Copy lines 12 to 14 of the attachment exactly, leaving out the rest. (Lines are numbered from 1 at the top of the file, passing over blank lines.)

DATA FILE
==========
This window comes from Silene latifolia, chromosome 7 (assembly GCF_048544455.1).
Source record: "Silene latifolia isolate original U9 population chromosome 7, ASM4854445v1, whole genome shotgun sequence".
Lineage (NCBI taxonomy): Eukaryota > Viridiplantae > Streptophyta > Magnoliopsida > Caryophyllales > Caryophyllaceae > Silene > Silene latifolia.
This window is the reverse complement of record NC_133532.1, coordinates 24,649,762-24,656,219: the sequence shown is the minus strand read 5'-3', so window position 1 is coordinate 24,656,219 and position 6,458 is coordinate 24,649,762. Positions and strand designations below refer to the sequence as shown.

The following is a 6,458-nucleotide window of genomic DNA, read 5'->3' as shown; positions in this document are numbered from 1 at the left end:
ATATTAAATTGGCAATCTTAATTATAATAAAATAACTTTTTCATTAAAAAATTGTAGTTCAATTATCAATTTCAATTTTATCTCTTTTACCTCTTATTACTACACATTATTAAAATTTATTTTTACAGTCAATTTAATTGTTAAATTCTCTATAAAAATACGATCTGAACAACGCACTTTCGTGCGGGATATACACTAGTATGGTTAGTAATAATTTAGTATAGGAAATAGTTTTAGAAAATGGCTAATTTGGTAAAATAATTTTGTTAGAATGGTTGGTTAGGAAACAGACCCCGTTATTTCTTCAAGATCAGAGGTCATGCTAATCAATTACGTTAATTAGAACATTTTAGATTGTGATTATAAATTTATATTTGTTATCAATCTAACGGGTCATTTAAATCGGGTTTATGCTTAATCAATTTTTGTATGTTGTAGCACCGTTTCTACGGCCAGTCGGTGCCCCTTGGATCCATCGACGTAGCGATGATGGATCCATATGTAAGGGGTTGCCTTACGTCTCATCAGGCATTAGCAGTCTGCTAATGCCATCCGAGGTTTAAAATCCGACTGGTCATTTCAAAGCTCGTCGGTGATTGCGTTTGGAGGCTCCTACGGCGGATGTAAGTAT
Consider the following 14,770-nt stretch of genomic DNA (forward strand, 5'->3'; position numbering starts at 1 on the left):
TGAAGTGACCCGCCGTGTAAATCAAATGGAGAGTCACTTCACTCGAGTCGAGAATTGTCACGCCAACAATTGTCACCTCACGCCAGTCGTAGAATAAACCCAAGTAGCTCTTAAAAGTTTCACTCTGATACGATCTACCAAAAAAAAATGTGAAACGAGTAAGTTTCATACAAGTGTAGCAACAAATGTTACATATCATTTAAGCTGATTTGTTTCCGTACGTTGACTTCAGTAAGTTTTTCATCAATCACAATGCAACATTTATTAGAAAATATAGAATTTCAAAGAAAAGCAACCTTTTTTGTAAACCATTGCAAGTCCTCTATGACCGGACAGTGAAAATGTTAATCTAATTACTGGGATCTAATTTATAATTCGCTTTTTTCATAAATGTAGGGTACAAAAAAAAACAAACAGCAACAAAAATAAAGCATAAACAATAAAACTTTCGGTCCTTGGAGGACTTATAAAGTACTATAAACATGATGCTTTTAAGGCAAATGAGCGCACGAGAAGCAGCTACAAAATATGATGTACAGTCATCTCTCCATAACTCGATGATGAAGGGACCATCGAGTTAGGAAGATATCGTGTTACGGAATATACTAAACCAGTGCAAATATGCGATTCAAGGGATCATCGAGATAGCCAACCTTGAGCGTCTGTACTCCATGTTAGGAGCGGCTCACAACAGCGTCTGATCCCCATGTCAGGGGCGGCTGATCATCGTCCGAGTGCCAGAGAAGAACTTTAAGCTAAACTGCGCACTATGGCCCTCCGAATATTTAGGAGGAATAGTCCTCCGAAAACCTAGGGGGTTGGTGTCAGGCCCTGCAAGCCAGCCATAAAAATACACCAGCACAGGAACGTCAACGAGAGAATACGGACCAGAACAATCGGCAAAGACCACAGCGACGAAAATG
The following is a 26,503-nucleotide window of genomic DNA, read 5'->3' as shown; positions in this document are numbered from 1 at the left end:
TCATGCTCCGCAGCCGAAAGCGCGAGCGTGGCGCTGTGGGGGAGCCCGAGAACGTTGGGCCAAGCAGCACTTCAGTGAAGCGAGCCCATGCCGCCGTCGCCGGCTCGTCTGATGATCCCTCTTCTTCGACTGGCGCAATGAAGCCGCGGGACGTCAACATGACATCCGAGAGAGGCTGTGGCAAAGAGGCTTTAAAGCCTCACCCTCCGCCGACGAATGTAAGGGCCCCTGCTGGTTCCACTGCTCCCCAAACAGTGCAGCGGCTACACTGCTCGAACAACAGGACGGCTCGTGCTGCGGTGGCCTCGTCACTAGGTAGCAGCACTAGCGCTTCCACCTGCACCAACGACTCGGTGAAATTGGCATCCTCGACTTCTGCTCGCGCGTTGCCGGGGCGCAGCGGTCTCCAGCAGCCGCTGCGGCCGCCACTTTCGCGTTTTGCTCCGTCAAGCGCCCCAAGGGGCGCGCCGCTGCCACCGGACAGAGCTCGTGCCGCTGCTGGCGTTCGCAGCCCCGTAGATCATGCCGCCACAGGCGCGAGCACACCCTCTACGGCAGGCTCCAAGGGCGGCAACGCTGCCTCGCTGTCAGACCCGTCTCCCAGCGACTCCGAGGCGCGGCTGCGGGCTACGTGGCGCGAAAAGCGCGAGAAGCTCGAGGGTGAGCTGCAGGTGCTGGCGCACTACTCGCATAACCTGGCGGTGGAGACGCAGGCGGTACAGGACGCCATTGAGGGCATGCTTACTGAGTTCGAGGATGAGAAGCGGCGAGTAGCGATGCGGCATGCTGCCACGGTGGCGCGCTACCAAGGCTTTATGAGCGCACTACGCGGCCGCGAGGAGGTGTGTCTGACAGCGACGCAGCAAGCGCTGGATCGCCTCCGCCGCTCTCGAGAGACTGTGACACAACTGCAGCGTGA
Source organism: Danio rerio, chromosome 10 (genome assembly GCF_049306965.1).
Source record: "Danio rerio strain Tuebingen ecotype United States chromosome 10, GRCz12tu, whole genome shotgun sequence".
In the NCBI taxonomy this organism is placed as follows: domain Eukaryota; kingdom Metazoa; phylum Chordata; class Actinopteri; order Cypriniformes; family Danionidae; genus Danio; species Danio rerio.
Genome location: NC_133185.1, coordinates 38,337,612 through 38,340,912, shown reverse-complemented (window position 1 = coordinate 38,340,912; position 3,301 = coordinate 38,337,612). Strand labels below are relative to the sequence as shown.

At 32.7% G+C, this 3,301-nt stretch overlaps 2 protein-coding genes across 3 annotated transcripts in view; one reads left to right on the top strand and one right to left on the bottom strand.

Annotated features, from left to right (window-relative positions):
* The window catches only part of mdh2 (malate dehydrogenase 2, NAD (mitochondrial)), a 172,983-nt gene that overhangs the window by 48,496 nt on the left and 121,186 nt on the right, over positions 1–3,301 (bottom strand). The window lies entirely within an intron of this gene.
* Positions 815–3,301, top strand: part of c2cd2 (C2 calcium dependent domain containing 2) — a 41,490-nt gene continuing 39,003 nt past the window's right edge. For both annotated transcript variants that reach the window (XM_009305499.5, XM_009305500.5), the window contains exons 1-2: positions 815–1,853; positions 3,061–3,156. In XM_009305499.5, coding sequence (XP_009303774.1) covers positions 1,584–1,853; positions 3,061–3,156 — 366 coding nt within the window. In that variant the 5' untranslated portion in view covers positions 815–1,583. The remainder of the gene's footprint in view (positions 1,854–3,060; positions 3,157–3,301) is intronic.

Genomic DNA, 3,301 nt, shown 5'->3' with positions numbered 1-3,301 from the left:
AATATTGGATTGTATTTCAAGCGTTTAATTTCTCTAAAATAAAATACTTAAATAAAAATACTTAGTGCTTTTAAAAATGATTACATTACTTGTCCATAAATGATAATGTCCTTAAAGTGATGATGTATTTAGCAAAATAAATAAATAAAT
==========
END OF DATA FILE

Source record: "Danio rerio strain Tuebingen ecotype United States chromosome 10, GRCz12tu, whole genome shotgun sequence".
In the NCBI taxonomy this organism is placed as follows: domain Eukaryota; kingdom Metazoa; phylum Chordata; class Actinopteri; order Cypriniformes; family Danionidae; genus Danio; species Danio rerio.
Genome location: NC_133185.1, coordinates 38,337,612 through 38,340,912, shown reverse-complemented (window position 1 = coordinate 38,340,912; position 3,301 = coordinate 38,337,612). Strand labels below are relative to the sequence as shown.